It’s not that absurd of a question. And, it may be one you hear soon.
Libraries are an institution. They’re part of the fabric of most cultures. But are they still relevant? Or, are they going to go the way of Blockbuster?
Historically libraries were the source of most information. The amount of information was limited to the physical size of the library itself. The result is that information was precious and hard to access. Today we carry an infinite amount of information in our pockets on our smart phone. Information has gone from precious to ubiquitous. So, if the measure of relevancy is purely information, libraries’ time has long since passed.
There’s more to it.
The mission of the library of congress: “…to further the progress of knowledge and creativity for the benefit of American people.” In the mission statement of the American Library Association the most important phrase is “…enhance learning and ensure access to information for all.”
“Information for all” vs “access for all”
That charge goes far beyond storing and distributing information. Those statements are democratic statement of access to all. The smart phone in your pocket isn’t cheap. And, it is only as good as the latest version. And, even with intuitive user interfaces, the responsibility is still on the user to get the information out.
Part of that charge is to help bridge the technology gap as well as further informational literacy. Libraries aren’t just repositories for information, they’re access points for technology and services. Libraries are community centers.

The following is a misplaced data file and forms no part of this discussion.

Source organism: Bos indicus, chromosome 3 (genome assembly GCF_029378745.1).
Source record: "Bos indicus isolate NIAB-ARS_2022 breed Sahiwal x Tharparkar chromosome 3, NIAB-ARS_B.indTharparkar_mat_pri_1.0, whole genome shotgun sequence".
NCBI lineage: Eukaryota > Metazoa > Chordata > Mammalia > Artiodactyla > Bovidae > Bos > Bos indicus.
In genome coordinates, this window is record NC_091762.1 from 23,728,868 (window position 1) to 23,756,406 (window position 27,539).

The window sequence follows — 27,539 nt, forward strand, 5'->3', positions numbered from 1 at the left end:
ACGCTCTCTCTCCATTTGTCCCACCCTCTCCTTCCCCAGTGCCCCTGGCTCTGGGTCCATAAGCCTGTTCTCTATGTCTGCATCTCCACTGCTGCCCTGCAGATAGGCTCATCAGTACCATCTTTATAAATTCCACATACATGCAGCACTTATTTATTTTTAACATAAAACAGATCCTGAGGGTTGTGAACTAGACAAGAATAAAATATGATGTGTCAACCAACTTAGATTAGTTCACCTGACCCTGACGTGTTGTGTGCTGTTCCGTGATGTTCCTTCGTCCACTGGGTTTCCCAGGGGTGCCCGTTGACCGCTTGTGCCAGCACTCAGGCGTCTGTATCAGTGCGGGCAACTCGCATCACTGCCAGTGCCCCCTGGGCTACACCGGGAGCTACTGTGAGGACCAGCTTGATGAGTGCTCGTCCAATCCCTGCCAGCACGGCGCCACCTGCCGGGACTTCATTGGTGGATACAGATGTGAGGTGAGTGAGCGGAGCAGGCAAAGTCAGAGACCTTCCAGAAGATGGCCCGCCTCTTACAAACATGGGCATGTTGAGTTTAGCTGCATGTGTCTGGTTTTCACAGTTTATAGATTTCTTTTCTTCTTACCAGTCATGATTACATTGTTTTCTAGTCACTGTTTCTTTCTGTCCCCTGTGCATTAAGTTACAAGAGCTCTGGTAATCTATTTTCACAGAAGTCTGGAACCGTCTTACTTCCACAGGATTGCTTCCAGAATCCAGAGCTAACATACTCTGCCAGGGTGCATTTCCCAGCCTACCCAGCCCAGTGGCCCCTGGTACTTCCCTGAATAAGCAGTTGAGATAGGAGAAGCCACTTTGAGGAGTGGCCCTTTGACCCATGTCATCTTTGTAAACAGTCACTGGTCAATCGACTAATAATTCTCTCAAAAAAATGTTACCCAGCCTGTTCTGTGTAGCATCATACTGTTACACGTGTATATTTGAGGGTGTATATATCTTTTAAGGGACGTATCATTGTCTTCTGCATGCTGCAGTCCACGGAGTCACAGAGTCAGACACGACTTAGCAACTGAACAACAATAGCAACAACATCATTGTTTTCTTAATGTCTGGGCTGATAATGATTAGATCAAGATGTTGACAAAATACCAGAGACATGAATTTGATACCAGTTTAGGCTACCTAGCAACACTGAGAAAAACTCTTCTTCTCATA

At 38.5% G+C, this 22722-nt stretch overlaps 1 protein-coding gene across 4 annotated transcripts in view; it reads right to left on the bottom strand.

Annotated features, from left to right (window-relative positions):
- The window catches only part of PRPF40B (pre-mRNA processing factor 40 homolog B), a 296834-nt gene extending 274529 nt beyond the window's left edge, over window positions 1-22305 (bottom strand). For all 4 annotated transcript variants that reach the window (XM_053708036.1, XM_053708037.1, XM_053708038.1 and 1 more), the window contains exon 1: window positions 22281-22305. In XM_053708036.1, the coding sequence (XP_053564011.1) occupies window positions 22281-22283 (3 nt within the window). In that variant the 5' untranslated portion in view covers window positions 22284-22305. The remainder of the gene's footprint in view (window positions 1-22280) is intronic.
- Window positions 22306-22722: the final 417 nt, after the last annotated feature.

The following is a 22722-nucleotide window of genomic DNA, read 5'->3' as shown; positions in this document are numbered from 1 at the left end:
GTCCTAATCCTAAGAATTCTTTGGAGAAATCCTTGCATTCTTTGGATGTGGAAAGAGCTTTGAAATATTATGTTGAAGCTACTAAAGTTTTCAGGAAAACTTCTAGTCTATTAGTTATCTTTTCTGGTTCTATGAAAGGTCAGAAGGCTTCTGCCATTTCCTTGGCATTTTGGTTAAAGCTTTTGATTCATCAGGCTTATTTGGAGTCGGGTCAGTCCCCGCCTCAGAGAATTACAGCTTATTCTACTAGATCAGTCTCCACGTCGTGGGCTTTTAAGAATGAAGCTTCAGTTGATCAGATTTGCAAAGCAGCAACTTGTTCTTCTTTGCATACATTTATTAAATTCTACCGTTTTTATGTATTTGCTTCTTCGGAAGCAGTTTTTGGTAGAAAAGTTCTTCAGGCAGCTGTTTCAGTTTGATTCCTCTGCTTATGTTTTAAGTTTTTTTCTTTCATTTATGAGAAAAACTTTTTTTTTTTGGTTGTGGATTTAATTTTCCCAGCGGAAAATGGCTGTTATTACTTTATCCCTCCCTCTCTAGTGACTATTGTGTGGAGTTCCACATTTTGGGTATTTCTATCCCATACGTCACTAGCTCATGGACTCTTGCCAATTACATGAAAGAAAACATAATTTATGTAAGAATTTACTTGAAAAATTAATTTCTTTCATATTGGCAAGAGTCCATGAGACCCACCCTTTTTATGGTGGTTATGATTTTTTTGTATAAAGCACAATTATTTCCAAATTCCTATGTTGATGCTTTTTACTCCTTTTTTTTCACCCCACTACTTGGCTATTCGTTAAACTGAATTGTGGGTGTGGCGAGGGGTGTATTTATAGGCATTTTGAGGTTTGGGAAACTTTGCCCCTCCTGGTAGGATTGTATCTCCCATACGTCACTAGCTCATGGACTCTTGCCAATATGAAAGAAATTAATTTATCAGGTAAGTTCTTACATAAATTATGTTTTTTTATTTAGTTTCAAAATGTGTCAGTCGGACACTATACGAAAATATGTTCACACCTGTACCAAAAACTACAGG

Google vs a librarian
What do you think gives you the best results? For straightforward questions, nothing beats Google. But, for complex questions with insight, discerning opinion and perspective, a librarian is your best bet. It isn’t the tonnage of answers we’re after, it’s the right answer we’re after.
Even with predictive search algorithms, your Google search is only going to be as good as the question (or the history of your questions) you’re asking. Sometimes you’re not going to know the exact question. Especially, if you’re not exactly sure what you’re looking for or how to ask. Librarians are like Sherpa’s. Not just information, but true answers.
Shushers need a new face
The Dewey decimal system seems like a thing of the past, but the image of a librarian is still etched in our brain – an elderly woman, hair pulled back very tight, glasses on a chain and resting on the tip of her nose and telling you to “shush.” It is a stereotype that hasn’t moved much.
The fact is librarians are the ultimate geek sheek. They’re at the front end of technology. And, if information is the currency of cool, there is nobody on earth that has more access to information than a librarian. Moreover, in a sharing culture, librarians should have the highest cred because they’re able to connect you with exactly what you want and need. They’re your personal Google search.
In the end, nobody is against libraries. You’re not going to see “anti library” stickers or t-shirts. But, you’re also not going to see a loud active group in support of libraries either. For most people, libraries have always been there and always will be. But, without a makeover in their image libraries may have a slow death by paper cuts. The paper cuts will be budget cuts.
What libraries need are a public relations and image campaign to more accurately depict how relevant they are and the kinds of services they provide. The mission of libraries is still true and relevant today. However, the delivery and understanding of the services needs to be polished up. Maybe like Google, let’s make library a verb.
That’s something I’d much rather hear, “Dad, just library it?”